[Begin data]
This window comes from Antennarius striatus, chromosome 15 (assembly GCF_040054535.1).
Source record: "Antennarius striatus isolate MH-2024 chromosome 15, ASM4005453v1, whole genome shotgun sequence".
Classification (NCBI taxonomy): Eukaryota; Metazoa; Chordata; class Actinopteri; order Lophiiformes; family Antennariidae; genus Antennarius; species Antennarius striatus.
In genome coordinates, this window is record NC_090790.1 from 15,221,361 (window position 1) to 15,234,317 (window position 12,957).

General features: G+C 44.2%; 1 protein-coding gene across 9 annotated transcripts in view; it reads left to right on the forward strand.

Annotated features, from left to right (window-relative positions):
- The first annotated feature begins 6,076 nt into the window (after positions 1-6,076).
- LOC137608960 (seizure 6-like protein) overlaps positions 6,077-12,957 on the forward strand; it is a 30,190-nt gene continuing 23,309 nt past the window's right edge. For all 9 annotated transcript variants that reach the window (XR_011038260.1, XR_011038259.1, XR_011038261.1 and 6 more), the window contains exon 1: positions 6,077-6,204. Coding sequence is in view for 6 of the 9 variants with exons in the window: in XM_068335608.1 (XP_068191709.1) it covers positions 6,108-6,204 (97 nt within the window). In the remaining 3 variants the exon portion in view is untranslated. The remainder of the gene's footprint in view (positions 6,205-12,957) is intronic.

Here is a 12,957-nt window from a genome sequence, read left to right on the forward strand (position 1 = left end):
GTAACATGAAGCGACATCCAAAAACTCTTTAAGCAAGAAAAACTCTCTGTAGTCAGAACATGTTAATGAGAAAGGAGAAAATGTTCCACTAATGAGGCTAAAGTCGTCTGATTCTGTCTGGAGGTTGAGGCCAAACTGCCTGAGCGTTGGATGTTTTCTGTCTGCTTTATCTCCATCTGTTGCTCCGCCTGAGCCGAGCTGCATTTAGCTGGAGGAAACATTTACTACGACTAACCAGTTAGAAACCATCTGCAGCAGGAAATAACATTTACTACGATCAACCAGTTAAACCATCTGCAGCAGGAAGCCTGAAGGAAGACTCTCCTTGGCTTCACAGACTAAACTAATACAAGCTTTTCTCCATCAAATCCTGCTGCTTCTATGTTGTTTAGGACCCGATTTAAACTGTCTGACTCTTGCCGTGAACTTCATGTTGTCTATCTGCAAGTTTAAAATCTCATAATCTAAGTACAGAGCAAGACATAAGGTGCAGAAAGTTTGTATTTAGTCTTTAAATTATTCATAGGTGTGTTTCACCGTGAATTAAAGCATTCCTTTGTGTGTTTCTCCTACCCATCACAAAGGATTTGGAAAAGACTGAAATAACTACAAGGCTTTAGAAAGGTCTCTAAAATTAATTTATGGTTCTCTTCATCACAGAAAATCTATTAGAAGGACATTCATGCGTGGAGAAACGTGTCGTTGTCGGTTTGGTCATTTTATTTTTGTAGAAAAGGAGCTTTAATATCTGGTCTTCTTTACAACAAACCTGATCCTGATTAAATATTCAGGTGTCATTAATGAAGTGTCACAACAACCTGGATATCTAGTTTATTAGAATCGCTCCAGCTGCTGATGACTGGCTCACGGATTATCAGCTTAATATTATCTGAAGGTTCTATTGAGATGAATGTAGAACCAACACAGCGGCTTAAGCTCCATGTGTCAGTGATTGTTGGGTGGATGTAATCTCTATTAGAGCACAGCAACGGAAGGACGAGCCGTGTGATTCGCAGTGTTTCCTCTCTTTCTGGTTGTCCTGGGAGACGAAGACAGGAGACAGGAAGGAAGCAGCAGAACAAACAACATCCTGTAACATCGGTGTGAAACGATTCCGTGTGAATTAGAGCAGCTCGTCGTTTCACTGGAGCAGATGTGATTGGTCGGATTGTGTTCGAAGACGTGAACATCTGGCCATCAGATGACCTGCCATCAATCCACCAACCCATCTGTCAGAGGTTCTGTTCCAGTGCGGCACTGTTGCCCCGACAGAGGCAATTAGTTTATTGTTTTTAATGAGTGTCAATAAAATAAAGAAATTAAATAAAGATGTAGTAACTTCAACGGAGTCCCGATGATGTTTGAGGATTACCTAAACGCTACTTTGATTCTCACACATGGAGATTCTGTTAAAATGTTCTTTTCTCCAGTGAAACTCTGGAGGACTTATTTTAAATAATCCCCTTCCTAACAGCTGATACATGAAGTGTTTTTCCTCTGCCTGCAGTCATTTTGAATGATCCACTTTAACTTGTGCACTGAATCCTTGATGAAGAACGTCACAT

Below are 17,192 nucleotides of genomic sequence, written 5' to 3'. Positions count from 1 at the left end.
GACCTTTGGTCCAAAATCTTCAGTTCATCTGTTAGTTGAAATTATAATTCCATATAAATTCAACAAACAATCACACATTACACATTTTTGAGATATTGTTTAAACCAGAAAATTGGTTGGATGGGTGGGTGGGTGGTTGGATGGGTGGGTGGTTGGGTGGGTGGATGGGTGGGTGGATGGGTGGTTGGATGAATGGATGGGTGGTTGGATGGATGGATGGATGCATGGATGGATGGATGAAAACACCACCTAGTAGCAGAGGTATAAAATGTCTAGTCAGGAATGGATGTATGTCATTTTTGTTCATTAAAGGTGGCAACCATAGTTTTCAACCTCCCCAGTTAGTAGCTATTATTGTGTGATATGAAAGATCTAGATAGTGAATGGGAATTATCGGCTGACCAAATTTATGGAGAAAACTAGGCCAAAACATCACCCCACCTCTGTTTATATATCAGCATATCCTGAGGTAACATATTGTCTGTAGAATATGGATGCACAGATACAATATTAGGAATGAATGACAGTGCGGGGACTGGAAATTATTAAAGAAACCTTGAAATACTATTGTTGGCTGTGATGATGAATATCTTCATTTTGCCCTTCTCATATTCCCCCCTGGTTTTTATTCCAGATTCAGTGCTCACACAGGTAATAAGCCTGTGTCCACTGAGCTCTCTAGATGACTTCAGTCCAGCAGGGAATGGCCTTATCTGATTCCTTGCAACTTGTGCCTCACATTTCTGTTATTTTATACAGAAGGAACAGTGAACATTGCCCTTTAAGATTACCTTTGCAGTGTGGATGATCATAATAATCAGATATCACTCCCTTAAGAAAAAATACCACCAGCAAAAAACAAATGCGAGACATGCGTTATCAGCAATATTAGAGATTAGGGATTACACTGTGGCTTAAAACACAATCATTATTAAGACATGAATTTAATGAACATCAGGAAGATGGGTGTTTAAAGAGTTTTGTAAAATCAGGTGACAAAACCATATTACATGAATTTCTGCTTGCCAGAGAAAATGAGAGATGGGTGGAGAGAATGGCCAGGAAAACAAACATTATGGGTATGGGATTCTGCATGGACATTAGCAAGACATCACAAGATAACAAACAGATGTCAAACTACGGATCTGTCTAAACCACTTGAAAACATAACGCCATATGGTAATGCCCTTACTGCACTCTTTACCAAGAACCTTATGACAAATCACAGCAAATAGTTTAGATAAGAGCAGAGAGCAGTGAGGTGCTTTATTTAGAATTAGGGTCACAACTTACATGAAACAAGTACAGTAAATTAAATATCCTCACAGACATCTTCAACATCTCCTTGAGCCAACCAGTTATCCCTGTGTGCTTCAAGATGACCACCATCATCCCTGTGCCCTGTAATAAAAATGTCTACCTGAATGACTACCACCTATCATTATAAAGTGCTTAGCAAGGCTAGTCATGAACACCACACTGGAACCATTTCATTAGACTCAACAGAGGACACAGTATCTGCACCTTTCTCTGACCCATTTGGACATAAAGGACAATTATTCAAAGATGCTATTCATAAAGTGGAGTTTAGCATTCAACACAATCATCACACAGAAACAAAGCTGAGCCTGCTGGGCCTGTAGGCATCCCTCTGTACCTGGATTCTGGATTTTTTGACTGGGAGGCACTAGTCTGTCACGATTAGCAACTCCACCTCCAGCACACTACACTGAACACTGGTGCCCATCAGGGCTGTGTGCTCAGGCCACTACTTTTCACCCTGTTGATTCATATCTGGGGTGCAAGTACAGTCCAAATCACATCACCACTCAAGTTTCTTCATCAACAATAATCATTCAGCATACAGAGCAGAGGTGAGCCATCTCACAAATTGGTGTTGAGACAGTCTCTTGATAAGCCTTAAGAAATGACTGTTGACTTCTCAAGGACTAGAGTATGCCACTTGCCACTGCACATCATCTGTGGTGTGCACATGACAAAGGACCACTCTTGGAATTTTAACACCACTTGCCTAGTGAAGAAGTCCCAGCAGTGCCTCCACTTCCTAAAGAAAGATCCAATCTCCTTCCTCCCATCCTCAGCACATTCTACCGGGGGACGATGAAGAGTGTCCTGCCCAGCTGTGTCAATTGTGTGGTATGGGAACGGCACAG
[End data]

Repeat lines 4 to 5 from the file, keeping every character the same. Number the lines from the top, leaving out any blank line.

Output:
In genome coordinates, this window is record NC_090790.1 from 15,221,361 (window position 1) to 15,234,317 (window position 12,957).

General features: G+C 44.2%; 1 protein-coding gene across 9 annotated transcripts in view; it reads left to right on the forward strand.